The Innovate UK Young Innovator’s Awards recognise young people from every region and nation of the UK who have great business ideas and the potential to become successful entrepreneurs and future leaders in innovation. Paul Gadd of the UKRI explains.
Innovate UK Knowledge Transfer Network (KTN) supports the programme through the delivery of workshops and briefing events. It provides practical business advice to a network of over 8,000 young people across the UK. Hundreds of these aspiring entrepreneurs then apply to the programme and, following a robust evaluation process, 63 innovators have started the new year with a boost after winning the coveted award.
Young innovators look to change the world
The winners of this year’s Innovate UK Young Innovator’s Awards look to tackle some of our biggest challenges, including those faced in the manufacturing sector. The 63 inspiring young winners have been given a £5,000 grant, one-on-one business coaching and an allowance to cover living costs.
Race to net zero
The race to net zero clearly looms large in these young innovators’ minds. With a wide range of exciting ideas to promote sustainability, it is clear that many of the winners have been galvanised by the environmental crisis. Ideas include:
- Turning bottle lids into furniture.
- Creating wearable devices that charge themselves by harvesting energy like body heat.
- Carbon labels for food that allow people to make selections based on sustainability as well as nutrition. In addition, as we continue to navigate through the pandemic, it too has played a part in inspiring the next generation, with ideas including:
- WorkLocal, an online app that helps home-based workers discover local pubs, bars and cafes to work from and a micro garden subscription.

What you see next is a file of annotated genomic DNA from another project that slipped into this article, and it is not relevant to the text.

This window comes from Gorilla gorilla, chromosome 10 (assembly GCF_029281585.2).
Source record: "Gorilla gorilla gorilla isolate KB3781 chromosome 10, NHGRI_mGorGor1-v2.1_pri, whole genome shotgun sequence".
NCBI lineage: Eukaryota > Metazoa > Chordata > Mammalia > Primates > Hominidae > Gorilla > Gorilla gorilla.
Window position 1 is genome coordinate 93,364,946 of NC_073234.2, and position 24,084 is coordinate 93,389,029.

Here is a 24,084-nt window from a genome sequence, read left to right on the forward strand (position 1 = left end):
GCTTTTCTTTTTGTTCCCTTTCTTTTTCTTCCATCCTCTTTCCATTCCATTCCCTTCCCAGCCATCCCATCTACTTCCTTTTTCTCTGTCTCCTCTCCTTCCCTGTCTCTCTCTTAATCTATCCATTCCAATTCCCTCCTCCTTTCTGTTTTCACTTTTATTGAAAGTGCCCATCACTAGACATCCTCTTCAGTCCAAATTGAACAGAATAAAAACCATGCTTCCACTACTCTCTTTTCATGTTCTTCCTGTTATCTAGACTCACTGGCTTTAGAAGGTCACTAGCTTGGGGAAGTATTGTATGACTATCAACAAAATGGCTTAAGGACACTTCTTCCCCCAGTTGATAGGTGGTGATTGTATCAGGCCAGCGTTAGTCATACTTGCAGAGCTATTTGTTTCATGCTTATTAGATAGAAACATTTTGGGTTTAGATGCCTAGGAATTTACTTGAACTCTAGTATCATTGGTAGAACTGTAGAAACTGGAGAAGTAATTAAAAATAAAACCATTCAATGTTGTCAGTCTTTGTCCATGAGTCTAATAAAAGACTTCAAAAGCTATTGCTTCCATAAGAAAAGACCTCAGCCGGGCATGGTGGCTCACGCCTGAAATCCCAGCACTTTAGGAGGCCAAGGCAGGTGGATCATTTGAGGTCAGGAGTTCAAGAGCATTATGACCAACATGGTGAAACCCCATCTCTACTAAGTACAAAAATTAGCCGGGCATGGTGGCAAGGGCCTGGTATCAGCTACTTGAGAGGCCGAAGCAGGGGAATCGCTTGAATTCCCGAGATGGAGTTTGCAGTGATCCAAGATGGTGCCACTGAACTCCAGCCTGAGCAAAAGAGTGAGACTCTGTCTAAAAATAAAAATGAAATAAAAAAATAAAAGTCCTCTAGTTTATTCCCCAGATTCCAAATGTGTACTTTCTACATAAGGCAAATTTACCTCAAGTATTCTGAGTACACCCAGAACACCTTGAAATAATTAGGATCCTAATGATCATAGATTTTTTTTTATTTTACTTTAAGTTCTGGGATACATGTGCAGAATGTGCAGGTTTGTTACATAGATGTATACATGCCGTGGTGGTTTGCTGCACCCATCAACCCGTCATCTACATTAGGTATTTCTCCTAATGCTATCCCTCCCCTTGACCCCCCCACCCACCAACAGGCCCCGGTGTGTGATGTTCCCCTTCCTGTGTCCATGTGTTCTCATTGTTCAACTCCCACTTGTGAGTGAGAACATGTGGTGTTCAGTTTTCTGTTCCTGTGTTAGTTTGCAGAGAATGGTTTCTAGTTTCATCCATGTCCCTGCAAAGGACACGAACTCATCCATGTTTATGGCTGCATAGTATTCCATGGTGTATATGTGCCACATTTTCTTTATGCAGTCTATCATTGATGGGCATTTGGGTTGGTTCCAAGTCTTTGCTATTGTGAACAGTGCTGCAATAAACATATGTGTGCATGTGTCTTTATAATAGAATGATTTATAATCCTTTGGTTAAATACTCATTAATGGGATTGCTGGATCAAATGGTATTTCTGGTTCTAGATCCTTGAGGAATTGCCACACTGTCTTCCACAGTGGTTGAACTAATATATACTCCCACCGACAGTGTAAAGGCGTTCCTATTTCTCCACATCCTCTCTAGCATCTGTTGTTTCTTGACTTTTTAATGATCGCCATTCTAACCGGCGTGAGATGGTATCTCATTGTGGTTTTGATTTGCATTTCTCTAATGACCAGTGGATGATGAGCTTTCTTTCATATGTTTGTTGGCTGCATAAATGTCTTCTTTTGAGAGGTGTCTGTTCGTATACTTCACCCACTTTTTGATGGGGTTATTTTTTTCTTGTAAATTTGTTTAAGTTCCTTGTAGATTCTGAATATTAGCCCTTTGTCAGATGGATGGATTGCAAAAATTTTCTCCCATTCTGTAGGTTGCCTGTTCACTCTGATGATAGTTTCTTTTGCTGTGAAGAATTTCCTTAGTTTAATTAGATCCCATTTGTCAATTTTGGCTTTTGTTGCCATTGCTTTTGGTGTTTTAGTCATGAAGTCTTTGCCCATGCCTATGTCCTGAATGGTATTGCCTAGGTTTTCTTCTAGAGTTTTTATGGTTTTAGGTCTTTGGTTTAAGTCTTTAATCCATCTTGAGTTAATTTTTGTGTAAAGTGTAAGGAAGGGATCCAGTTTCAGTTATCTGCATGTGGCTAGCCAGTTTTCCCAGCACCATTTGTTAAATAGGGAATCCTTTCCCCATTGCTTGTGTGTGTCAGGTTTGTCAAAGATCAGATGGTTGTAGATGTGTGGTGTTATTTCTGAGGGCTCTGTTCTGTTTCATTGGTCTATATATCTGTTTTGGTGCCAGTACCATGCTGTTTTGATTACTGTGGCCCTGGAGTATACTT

- Little Roots, delivering ready planted containers for urban flat-dwellers, to bring nature to them.
Enabling entrepreneurship and innovation
The Innovate UK Young Innovator’s Awards aims to enable entrepreneurship and innovation among more young people to:
- Help them bring more diverse ideas and businesses into the economy.
- Champion innovations for the underrepresented.
- Provide a platform for gamechangers. Research such as that conducted by McKinsey shows that companies with greater diversity in their leadership teams significantly outperform their competitors in profitability.
Other funding opportunities
Innovate UK smart grants – Jan 2022: UK registered organisations can apply for a share of up to £25m for game-changing and commercially viable research and development innovation that can significantly impact the UK economy. For further funding opportunities, visit UKRI. The closing date for applications is Wednesday 13 April 2022.
Among the innovators looking to make the world a better place are:
Joanna Power, (23) from London: Power is Co-founder of Lylo Products and was inspired by the world’s shrinking reserves of water to create a washing machine that uses filtered shower water to help reduce water usage in the home.
Benjamin Gibbons, (25) from Bournemouth: Gibbons is Co-founder of Circular11 which produces building materials for safe, disaster-resistant housing that are pre-designed to slot together in a way that allows anybody to meet international safety standards.
Graysha Audren, (24) from London: Audren is a sustainable fashion designer and Founder of Weffan, which produces fully-fashioned, 3D-woven garments such as trousers, in a single step. By using an innovative, automated loom to simultaneously weave the fabric and the garment, Weffan prevents any fabric waste in the manufacturing process.
Rui Xu, (28) from London: Xu is the inventor of FreshTag. FreshTag allows consumers to see at a glance whether the food they’ve bought is still safe to eat. The novel pH-sensitive colour coding solution accurately indicates if the food is still fresh even after a sell by date, reducing food waste.
Beren Kayali, (28) from Cardiff: Kayali is Co-founder of Deploy, the firstever foldable and inflatable water tank that aims to tackle water storage problems particularly experienced in poor rural communities. Flat-packed for easy transport, it can be deployed in 24 hours, uses 75% less water than conventional concrete alternatives, and generates 90% less CO2 emissions during transportation.
Sam Whetton, (26) from Nottinghamshire: Whetton is the Founder of Reika Bags, a company that makes bags and accessories for travellers and photographers from recovered ocean waste plastic. The company contributes a percentage of their revenue to ocean initiatives and funding their own beach cleans in the UK.
For more articles like this, click HERE